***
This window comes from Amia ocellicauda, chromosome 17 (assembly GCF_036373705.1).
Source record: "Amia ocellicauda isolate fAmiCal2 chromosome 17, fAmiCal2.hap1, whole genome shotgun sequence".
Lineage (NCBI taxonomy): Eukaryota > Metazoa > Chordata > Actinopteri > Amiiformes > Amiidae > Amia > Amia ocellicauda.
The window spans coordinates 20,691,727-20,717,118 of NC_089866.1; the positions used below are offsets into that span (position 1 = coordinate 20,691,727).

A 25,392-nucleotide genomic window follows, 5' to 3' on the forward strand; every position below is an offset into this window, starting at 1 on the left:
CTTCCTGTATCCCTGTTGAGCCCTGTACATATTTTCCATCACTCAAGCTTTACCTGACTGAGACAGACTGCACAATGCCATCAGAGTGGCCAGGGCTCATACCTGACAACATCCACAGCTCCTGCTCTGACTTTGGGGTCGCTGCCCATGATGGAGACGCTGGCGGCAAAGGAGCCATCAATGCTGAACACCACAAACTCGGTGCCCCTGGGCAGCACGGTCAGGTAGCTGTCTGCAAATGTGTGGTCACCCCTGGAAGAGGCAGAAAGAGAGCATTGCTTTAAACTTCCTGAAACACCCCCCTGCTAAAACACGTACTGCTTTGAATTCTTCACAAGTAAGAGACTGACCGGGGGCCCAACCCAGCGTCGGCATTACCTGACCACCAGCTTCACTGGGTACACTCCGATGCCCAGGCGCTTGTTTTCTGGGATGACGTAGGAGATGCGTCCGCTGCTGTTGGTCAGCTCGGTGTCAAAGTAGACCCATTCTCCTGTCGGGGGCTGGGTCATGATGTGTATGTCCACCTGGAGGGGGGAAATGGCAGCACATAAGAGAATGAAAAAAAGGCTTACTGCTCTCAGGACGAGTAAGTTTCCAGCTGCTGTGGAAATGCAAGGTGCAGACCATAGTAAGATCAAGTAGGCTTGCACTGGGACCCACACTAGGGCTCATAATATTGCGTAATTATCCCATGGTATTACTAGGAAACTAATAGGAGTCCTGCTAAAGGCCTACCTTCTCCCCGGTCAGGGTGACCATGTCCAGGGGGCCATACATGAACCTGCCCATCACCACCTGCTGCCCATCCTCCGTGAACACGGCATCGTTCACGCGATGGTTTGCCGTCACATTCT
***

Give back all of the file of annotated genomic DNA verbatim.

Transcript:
This window comes from Amia ocellicauda, chromosome 17 (assembly GCF_036373705.1).
Source record: "Amia ocellicauda isolate fAmiCal2 chromosome 17, fAmiCal2.hap1, whole genome shotgun sequence".
Lineage (NCBI taxonomy): Eukaryota > Metazoa > Chordata > Actinopteri > Amiiformes > Amiidae > Amia > Amia ocellicauda.
The window spans coordinates 20,691,727-20,717,118 of NC_089866.1; the positions used below are offsets into that span (position 1 = coordinate 20,691,727).

A 25,392-nucleotide genomic window follows, 5' to 3' on the forward strand; every position below is an offset into this window, starting at 1 on the left:
CTTCCTGTATCCCTGTTGAGCCCTGTACATATTTTCCATCACTCAAGCTTTACCTGACTGAGACAGACTGCACAATGCCATCAGAGTGGCCAGGGCTCATACCTGACAACATCCACAGCTCCTGCTCTGACTTTGGGGTCGCTGCCCATGATGGAGACGCTGGCGGCAAAGGAGCCATCAATGCTGAACACCACAAACTCGGTGCCCCTGGGCAGCACGGTCAGGTAGCTGTCTGCAAATGTGTGGTCACCCCTGGAAGAGGCAGAAAGAGAGCATTGCTTTAAACTTCCTGAAACACCCCCCTGCTAAAACACGTACTGCTTTGAATTCTTCACAAGTAAGAGACTGACCGGGGGCCCAACCCAGCGTCGGCATTACCTGACCACCAGCTTCACTGGGTACACTCCGATGCCCAGGCGCTTGTTTTCTGGGATGACGTAGGAGATGCGTCCGCTGCTGTTGGTCAGCTCGGTGTCAAAGTAGACCCATTCTCCTGTCGGGGGCTGGGTCATGATGTGTATGTCCACCTGGAGGGGGGAAATGGCAGCACATAAGAGAATGAAAAAAAGGCTTACTGCTCTCAGGACGAGTAAGTTTCCAGCTGCTGTGGAAATGCAAGGTGCAGACCATAGTAAGATCAAGTAGGCTTGCACTGGGACCCACACTAGGGCTCATAATATTGCGTAATTATCCCATGGTATTACTAGGAAACTAATAGGAGTCCTGCTAAAGGCCTACCTTCTCCCCGGTCAGGGTGACCATGTCCAGGGGGCCATACATGAACCTGCCCATCACCACCTGCTGCCCATCCTCCGTGAACACGGCATCGTTCACGCGATGGTTTGCCGTCACATTCT